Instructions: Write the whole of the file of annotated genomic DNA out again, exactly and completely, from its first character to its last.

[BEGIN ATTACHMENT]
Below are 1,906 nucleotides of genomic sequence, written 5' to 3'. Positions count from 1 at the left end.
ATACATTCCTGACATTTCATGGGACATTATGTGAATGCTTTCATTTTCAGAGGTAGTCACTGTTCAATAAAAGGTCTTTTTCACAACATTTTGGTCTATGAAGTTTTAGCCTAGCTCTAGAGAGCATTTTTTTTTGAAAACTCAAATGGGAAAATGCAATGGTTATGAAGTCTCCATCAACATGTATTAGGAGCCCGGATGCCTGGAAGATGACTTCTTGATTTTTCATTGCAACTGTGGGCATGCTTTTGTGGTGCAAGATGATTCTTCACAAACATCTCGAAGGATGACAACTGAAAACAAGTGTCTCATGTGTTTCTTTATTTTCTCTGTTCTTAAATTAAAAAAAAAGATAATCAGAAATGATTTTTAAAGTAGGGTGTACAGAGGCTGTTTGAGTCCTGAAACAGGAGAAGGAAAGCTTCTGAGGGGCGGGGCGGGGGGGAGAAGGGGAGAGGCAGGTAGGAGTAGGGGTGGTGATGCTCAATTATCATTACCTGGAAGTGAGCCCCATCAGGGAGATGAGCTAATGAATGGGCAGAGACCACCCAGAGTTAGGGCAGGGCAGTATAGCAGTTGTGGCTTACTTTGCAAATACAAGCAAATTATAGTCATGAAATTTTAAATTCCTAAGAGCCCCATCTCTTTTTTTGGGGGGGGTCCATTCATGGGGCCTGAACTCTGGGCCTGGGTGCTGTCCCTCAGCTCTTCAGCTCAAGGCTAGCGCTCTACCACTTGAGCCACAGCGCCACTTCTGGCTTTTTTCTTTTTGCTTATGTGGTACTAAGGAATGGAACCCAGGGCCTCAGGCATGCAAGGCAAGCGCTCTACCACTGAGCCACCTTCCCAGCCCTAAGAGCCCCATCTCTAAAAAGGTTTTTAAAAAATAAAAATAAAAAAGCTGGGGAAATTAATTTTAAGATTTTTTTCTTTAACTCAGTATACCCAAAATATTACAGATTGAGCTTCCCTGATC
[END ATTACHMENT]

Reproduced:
Below are 1,906 nucleotides of genomic sequence, written 5' to 3'. Positions count from 1 at the left end.
ATACATTCCTGACATTTCATGGGACATTATGTGAATGCTTTCATTTTCAGAGGTAGTCACTGTTCAATAAAAGGTCTTTTTCACAACATTTTGGTCTATGAAGTTTTAGCCTAGCTCTAGAGAGCATTTTTTTTTGAAAACTCAAATGGGAAAATGCAATGGTTATGAAGTCTCCATCAACATGTATTAGGAGCCCGGATGCCTGGAAGATGACTTCTTGATTTTTCATTGCAACTGTGGGCATGCTTTTGTGGTGCAAGATGATTCTTCACAAACATCTCGAAGGATGACAACTGAAAACAAGTGTCTCATGTGTTTCTTTATTTTCTCTGTTCTTAAATTAAAAAAAAAGATAATCAGAAATGATTTTTAAAGTAGGGTGTACAGAGGCTGTTTGAGTCCTGAAACAGGAGAAGGAAAGCTTCTGAGGGGCGGGGCGGGGGGGAGAAGGGGAGAGGCAGGTAGGAGTAGGGGTGGTGATGCTCAATTATCATTACCTGGAAGTGAGCCCCATCAGGGAGATGAGCTAATGAATGGGCAGAGACCACCCAGAGTTAGGGCAGGGCAGTATAGCAGTTGTGGCTTACTTTGCAAATACAAGCAAATTATAGTCATGAAATTTTAAATTCCTAAGAGCCCCATCTCTTTTTTTGGGGGGGGTCCATTCATGGGGCCTGAACTCTGGGCCTGGGTGCTGTCCCTCAGCTCTTCAGCTCAAGGCTAGCGCTCTACCACTTGAGCCACAGCGCCACTTCTGGCTTTTTTCTTTTTGCTTATGTGGTACTAAGGAATGGAACCCAGGGCCTCAGGCATGCAAGGCAAGCGCTCTACCACTGAGCCACCTTCCCAGCCCTAAGAGCCCCATCTCTAAAAAGGTTTTTAAAAAATAAAAATAAAAAAGCTGGGGAAATTAATTTTAAGATTTTTTTCTTTAACTCAGTATACCCAAAATATTACAGATTGAGCTTCCCTGATC